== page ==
Koalas are not only Australia’s national treasure, but the animal is revered internationally for their adorability. However, if urgent action isn’t taken soon, Australia’s New South Wales region will see the extinction of the species before 2050.

In a government-backed inquiry, a multi-party committee tabled a report on Tuesday revealing that habitat loss was the biggest threat to the survival of the species due to logging and other types of continuous land clearing.

“Given the scale of loss as a result of the fires to many significant local populations, the committee believes the koala will become extinct in New South Wales well before 2050 and that urgent government intervention is required to protect their habitat and address all other threats to their ongoing survival,” the report said.

In the wildfires in Australia that devasted parts of the country in 2019 and early 2020, roughly one billion animals perished in the fires including 5,000 koala bears. The climate crisis will only exacerbate these conditions, making wildfires and droughts more common. Not only will this affect koala habitat, but their food will be of reduced nutritional quality due to high carbon dioxide in the atmosphere in the eucalyptus leaf – which already provides low energy.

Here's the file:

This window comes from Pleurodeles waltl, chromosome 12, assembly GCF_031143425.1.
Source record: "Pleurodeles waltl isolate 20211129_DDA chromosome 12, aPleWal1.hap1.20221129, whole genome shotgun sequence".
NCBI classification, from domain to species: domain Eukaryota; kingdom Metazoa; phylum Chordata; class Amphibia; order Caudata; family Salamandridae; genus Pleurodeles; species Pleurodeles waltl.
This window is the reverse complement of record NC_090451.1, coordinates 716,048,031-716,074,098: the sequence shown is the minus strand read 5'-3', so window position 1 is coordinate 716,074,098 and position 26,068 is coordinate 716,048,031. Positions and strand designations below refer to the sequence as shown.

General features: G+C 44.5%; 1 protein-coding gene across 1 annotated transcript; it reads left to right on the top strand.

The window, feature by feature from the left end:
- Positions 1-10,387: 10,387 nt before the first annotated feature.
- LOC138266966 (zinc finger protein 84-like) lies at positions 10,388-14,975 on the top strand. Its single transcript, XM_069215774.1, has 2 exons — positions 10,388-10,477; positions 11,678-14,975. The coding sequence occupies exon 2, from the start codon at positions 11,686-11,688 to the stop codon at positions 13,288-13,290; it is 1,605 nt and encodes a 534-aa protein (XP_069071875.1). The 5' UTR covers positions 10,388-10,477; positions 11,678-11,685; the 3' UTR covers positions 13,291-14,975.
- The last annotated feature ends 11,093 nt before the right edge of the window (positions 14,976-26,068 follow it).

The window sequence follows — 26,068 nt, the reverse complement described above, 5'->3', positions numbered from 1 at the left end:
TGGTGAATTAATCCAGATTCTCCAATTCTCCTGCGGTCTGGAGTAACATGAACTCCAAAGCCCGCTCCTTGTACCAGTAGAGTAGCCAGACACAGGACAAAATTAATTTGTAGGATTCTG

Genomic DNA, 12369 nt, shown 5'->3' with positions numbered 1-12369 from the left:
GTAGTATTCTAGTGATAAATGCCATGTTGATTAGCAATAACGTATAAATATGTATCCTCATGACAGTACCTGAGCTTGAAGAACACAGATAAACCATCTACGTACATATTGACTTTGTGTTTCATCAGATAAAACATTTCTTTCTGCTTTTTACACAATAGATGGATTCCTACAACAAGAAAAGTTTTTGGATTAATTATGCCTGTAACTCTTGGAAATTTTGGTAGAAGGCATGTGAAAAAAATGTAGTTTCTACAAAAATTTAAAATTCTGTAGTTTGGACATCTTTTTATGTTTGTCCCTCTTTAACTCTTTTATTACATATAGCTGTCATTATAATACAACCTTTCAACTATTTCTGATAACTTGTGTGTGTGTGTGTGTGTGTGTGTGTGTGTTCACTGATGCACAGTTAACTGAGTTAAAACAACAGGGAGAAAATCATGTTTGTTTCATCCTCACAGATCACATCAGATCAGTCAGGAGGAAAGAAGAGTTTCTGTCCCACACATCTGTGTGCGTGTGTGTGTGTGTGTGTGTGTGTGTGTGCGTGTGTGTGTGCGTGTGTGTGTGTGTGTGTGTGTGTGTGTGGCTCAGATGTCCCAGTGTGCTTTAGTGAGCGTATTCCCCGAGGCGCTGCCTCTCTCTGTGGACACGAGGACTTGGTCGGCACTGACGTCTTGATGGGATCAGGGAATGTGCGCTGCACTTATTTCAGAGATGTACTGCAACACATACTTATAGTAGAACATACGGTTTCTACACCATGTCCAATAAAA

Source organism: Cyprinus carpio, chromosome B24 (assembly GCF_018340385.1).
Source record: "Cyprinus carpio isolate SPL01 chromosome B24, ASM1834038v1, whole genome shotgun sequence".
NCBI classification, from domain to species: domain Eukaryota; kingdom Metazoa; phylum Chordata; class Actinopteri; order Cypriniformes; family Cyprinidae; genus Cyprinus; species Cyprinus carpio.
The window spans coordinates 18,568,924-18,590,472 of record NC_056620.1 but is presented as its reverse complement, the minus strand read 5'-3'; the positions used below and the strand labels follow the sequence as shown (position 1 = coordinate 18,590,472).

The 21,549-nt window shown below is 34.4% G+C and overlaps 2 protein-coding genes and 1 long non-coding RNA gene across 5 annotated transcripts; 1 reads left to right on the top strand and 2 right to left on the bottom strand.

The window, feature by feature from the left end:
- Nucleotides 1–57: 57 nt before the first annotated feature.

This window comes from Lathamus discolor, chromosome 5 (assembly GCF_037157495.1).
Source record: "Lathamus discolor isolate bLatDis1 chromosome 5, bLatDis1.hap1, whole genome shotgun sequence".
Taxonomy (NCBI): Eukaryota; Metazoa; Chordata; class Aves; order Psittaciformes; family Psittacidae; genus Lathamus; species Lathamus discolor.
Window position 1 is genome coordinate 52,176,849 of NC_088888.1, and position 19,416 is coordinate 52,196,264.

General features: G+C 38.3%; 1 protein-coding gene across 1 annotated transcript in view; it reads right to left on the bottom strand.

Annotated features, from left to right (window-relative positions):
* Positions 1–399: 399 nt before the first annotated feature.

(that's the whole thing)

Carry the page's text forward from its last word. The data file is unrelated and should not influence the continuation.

The committee provided 42 recommendations for the government to implement, however it is unclear which ones will be adhered to. Some of the recommendations include providing new national parks, reducing land clearing and supporting broad biodiversity.

Koalas are native to Australia, and are an iconic part of the country’s image, but across the nation koala populations are dangerously dwindling. According to conservation groups, populations in Queensland, South Australia, Victoria and the Australian Capital Authority are already on the decline. The committee also found that government estimates of 36,000 koalas in New South Wales are “outdated and unreliable,” demonstrating how quickly these numbers are dropping significantly.

Last year, the Australia Koala Foundation estimated that there may only be roughly 80,000 koalas left in the whole country.

The World Wide Fund (WWF) have also reiterated the findings of the report, stating that the government isn’t doing enough to protect the species.

“The NSW Government has failed to stop core koala habitat being bulldozed on private land or chopped down in coastal state forests. No trees, no koalas,” said Stuart Blanch, a senior manager at WWF-Australia.

“WWF calls on the NSW Premier to rewrite weak land clearing laws to protect koala habitat, greatly increase funding for farmers who actively conserve trees where koalas live, and a transition out of logging koala forests and into plantations,” he added.

Aisha Mohamed